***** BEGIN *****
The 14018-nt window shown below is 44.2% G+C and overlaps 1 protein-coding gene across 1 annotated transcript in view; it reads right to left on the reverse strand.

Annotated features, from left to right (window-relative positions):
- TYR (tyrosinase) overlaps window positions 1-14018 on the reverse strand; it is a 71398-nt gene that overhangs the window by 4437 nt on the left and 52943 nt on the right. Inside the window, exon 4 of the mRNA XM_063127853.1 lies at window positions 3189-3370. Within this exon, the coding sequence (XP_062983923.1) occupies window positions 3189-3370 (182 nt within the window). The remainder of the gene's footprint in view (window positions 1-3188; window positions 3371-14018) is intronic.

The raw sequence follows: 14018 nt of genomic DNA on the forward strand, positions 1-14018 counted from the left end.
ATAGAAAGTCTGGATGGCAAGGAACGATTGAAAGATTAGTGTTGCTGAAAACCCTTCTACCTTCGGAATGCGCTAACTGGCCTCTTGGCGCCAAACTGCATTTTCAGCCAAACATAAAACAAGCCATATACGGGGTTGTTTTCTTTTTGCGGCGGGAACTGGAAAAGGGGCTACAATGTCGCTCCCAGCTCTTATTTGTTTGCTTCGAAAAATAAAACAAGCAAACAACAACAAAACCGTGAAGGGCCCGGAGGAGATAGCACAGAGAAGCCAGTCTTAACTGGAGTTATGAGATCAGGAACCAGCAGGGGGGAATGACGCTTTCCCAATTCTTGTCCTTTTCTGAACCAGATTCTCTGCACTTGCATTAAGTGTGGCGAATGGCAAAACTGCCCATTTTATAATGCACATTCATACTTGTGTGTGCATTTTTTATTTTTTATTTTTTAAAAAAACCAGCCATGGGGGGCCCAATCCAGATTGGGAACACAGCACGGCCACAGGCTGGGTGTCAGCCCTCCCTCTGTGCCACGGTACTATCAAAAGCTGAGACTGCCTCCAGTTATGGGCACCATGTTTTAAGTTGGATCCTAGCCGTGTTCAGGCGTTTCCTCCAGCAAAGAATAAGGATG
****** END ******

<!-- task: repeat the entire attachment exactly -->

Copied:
The 14018-nt window shown below is 44.2% G+C and overlaps 1 protein-coding gene across 1 annotated transcript in view; it reads right to left on the reverse strand.

Annotated features, from left to right (window-relative positions):
- TYR (tyrosinase) overlaps window positions 1-14018 on the reverse strand; it is a 71398-nt gene that overhangs the window by 4437 nt on the left and 52943 nt on the right. Inside the window, exon 4 of the mRNA XM_063127853.1 lies at window positions 3189-3370. Within this exon, the coding sequence (XP_062983923.1) occupies window positions 3189-3370 (182 nt within the window). The remainder of the gene's footprint in view (window positions 1-3188; window positions 3371-14018) is intronic.

The raw sequence follows: 14018 nt of genomic DNA on the forward strand, positions 1-14018 counted from the left end.
ATAGAAAGTCTGGATGGCAAGGAACGATTGAAAGATTAGTGTTGCTGAAAACCCTTCTACCTTCGGAATGCGCTAACTGGCCTCTTGGCGCCAAACTGCATTTTCAGCCAAACATAAAACAAGCCATATACGGGGTTGTTTTCTTTTTGCGGCGGGAACTGGAAAAGGGGCTACAATGTCGCTCCCAGCTCTTATTTGTTTGCTTCGAAAAATAAAACAAGCAAACAACAACAAAACCGTGAAGGGCCCGGAGGAGATAGCACAGAGAAGCCAGTCTTAACTGGAGTTATGAGATCAGGAACCAGCAGGGGGGAATGACGCTTTCCCAATTCTTGTCCTTTTCTGAACCAGATTCTCTGCACTTGCATTAAGTGTGGCGAATGGCAAAACTGCCCATTTTATAATGCACATTCATACTTGTGTGTGCATTTTTTATTTTTTATTTTTTAAAAAAACCAGCCATGGGGGGCCCAATCCAGATTGGGAACACAGCACGGCCACAGGCTGGGTGTCAGCCCTCCCTCTGTGCCACGGTACTATCAAAAGCTGAGACTGCCTCCAGTTATGGGCACCATGTTTTAAGTTGGATCCTAGCCGTGTTCAGGCGTTTCCTCCAGCAAAGAATAAGGATG